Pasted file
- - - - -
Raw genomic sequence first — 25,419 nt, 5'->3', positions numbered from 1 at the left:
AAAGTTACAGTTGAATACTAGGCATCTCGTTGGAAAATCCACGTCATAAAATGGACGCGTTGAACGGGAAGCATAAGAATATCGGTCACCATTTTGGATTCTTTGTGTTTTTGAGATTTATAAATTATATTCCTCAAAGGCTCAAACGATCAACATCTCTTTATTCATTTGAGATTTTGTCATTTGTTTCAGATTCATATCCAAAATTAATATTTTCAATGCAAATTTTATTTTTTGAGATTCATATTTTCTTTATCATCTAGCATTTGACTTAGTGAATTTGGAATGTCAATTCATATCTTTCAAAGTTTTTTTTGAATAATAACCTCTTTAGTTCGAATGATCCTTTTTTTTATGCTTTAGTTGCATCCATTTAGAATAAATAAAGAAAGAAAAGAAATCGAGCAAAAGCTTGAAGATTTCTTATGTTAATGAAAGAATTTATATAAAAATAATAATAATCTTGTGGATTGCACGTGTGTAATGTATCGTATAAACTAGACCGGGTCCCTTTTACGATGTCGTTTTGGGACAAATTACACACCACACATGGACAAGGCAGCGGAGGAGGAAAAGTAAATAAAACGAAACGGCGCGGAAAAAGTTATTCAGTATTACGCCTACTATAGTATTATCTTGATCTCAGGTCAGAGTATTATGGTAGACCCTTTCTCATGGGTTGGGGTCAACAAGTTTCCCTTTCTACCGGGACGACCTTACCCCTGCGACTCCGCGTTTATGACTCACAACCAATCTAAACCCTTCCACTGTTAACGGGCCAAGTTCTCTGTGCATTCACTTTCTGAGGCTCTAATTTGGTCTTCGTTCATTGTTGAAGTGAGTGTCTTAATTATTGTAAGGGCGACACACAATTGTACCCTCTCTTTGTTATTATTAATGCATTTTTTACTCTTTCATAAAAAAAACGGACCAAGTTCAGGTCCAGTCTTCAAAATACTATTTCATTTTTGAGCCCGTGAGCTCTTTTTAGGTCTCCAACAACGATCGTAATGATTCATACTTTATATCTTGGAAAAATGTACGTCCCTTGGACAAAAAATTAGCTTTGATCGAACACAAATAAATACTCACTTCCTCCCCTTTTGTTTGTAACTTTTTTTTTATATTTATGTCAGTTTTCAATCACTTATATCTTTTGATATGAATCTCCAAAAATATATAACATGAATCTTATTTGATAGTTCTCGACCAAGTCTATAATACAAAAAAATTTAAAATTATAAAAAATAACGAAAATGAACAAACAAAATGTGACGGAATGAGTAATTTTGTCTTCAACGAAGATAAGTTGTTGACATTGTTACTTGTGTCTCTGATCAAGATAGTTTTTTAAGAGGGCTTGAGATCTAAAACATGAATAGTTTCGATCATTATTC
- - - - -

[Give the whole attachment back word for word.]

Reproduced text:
Raw genomic sequence first — 25,419 nt, 5'->3', positions numbered from 1 at the left:
AAAGTTACAGTTGAATACTAGGCATCTCGTTGGAAAATCCACGTCATAAAATGGACGCGTTGAACGGGAAGCATAAGAATATCGGTCACCATTTTGGATTCTTTGTGTTTTTGAGATTTATAAATTATATTCCTCAAAGGCTCAAACGATCAACATCTCTTTATTCATTTGAGATTTTGTCATTTGTTTCAGATTCATATCCAAAATTAATATTTTCAATGCAAATTTTATTTTTTGAGATTCATATTTTCTTTATCATCTAGCATTTGACTTAGTGAATTTGGAATGTCAATTCATATCTTTCAAAGTTTTTTTTGAATAATAACCTCTTTAGTTCGAATGATCCTTTTTTTTATGCTTTAGTTGCATCCATTTAGAATAAATAAAGAAAGAAAAGAAATCGAGCAAAAGCTTGAAGATTTCTTATGTTAATGAAAGAATTTATATAAAAATAATAATAATCTTGTGGATTGCACGTGTGTAATGTATCGTATAAACTAGACCGGGTCCCTTTTACGATGTCGTTTTGGGACAAATTACACACCACACATGGACAAGGCAGCGGAGGAGGAAAAGTAAATAAAACGAAACGGCGCGGAAAAAGTTATTCAGTATTACGCCTACTATAGTATTATCTTGATCTCAGGTCAGAGTATTATGGTAGACCCTTTCTCATGGGTTGGGGTCAACAAGTTTCCCTTTCTACCGGGACGACCTTACCCCTGCGACTCCGCGTTTATGACTCACAACCAATCTAAACCCTTCCACTGTTAACGGGCCAAGTTCTCTGTGCATTCACTTTCTGAGGCTCTAATTTGGTCTTCGTTCATTGTTGAAGTGAGTGTCTTAATTATTGTAAGGGCGACACACAATTGTACCCTCTCTTTGTTATTATTAATGCATTTTTTACTCTTTCATAAAAAAAACGGACCAAGTTCAGGTCCAGTCTTCAAAATACTATTTCATTTTTGAGCCCGTGAGCTCTTTTTAGGTCTCCAACAACGATCGTAATGATTCATACTTTATATCTTGGAAAAATGTACGTCCCTTGGACAAAAAATTAGCTTTGATCGAACACAAATAAATACTCACTTCCTCCCCTTTTGTTTGTAACTTTTTTTTTATATTTATGTCAGTTTTCAATCACTTATATCTTTTGATATGAATCTCCAAAAATATATAACATGAATCTTATTTGATAGTTCTCGACCAAGTCTATAATACAAAAAAATTTAAAATTATAAAAAATAACGAAAATGAACAAACAAAATGTGACGGAATGAGTAATTTTGTCTTCAACGAAGATAAGTTGTTGACATTGTTACTTGTGTCTCTGATCAAGATAGTTTTTTAAGAGGGCTTGAGATCTAAAACATGAATAGTTTCGATCATTATTC